car ton bras sait porter l’épée

Send Her Victorious: Seventy years later, as celebrations for Queen Elizabeth II’s Platinum Jubilee continue in the United Kingdom, let’s not forget the 96-year-old sovereign’s eventful stint guarding goals for the Vancouver Canucks — as imagined, at least, by Victoria, B.C. artist Timothy Wilson Hoey. You can browse more of his wonderful work at www.facebook.com/ocanadaart and wilsonhoey.com).

 

 

 

le tir

Lean In: Guy Lafleur scored 560 regular-season goals in his NHL career, and another 58 in the playoffs. In 1976-77, he scored 60 and in five other campaigns he scored 50 or more. And then there was his final year in junior, 1970-71, when he skated for the QJHL Quebec Remparts: he scored 130 goals in 62 games that season. The shot he’s loosing here was one he took at the Forum on Thursday, February 9, 1984. Lafleur scored a hat trick on Vancouver goaltender John Garrett before the night was out, though Montreal fell 7-6 to the visiting Canucks. (Image: Denis Courville, La Presse)

old bonesy

“He always looked like he had no chance to stop the puck,” was Tony Gallagher’s (sort of unkind) appraisal a couple of years ago, writing in the Vancouver Province. “Virtually every save he made looked like a fluke — or in some cases, a miracle — and yet he won championships in every league save the NHL.”

Goaltender Gary Bromley, born in Edmonton on a Thursday of this very date in 1950, is 72 today, so maybe an apology is in order for floating Gallagher’s faint praise to the fore. Sorry. Maybe can we focus on the championships? Bromley played on an Eastern League-winner with the Charlotte Checkers in the early 1970s, won a Calder Cup with the Cincinnati Swords in the AHL, and (in 1978) shared the Winnipeg Jets’ net with Joe Daley and Markus Mattson on the way (alongside Bobby Hull, Ulf Nilsson, and Anders Hedberg) to a WHA World Trophy.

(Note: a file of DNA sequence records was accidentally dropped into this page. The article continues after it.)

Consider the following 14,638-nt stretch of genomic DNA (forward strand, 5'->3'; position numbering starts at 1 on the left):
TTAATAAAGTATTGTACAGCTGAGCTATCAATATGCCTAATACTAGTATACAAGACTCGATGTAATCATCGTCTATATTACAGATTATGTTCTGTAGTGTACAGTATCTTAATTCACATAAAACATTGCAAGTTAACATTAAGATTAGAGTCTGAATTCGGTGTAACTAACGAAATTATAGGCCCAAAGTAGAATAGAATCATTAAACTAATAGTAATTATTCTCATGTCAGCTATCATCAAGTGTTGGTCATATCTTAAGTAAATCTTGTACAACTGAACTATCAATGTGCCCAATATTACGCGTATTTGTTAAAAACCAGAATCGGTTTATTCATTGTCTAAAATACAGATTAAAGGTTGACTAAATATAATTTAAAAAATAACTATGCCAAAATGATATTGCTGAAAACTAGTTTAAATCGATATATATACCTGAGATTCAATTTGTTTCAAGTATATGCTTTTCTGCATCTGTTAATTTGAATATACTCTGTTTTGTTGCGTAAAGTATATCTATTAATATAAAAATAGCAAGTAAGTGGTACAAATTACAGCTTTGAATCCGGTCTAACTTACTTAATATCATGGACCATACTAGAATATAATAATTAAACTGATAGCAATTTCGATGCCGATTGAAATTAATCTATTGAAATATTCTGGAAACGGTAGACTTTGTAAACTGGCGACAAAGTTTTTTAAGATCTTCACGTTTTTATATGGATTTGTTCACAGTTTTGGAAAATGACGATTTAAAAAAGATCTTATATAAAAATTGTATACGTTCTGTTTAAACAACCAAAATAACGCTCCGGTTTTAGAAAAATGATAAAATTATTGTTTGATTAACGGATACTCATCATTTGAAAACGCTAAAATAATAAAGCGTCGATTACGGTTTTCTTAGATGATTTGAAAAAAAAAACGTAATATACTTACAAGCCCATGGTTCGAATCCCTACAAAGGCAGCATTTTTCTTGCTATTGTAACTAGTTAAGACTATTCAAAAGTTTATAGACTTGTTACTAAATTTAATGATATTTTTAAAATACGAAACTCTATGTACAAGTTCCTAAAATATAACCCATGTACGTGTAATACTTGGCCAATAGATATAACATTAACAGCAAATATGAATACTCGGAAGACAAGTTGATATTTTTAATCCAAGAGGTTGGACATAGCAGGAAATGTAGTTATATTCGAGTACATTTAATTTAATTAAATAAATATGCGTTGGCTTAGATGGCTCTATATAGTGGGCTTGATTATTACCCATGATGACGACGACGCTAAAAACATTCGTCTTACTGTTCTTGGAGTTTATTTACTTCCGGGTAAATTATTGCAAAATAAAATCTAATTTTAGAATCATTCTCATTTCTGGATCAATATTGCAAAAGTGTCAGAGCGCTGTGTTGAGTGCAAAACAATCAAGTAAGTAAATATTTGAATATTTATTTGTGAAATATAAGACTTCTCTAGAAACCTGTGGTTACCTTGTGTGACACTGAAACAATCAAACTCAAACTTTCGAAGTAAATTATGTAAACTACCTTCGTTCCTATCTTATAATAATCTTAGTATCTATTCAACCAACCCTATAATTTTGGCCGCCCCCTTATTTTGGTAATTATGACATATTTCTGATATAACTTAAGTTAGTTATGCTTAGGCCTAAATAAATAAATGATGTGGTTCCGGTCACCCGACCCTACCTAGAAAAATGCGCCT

It was in Charlotte that he picked up the nickname that stuck with him, Bones or Bonesy: his perceptive teammates noticed that he was lean. About his style of stopping the pucks that came his way? “I just kind of was nonchalant,” Bromley told Gallagher, “and tried to stop the puck that way.”

Bromley’s NHL career started with the Buffalo Sabres, then took a pause while he detoured to the WHA. In the spring of 1978, he signed as a free agent with the Vancouver Canucks. The mask up above was the one he wore to begin with on the west coast. Over the course of the three years he spent in Vancouver, he was the starter for just the first year, backing up Glen Hanlon and Richard Brodeur after that.

His famous skull-mask, below, dates to 1980. “I think that mask has been way more important than me,” Bromley told Tony Gallagher in 2015.

Embed from Getty Images

 

(Top image, from 1978: Derik Murray)

curt ridley, 1951—2021

Stopgap: Curt Ridley’s 1977 O-Pee-Chee hockey card.

Sorry to say that Curt Ridley has died at the age of 70. Born in Winnipeg in September of 1951, he got his NHL start at the age of 23 with the New York Rangers in 1974 when Ed Giacomin was sidelined, nursing a wonky knee. Ridley was tending goals for the AHL Providence Reds that year when his coach, John Muckler, told him he’d be starting for the Rangers against the Boston Bruins. “Was he surprised?” Muckler was asked. “I dunno,” Muckler said. “He had his mask on.” The Bruins rang up six goals on Ridley before Giacomin limped in to relieve him. With Phil Esposito notching three goals and four assists, the Bruins won 11-3. Ridley found some redemption (and his first NHL win) ten days later when he was back in net for New York’s 2-1 triumph over the Kansas City Scouts. Ridley’s did his steadiest NHL work for the Vancouver Canucks, with whom he played parts of four seasons. He took several turns, too, in net for the Toronto Maple Leafs before his NHL career came to its end in 1981. In 2015, Curt Ridley was inducted into the Manitoba Hockey Hall of Fame.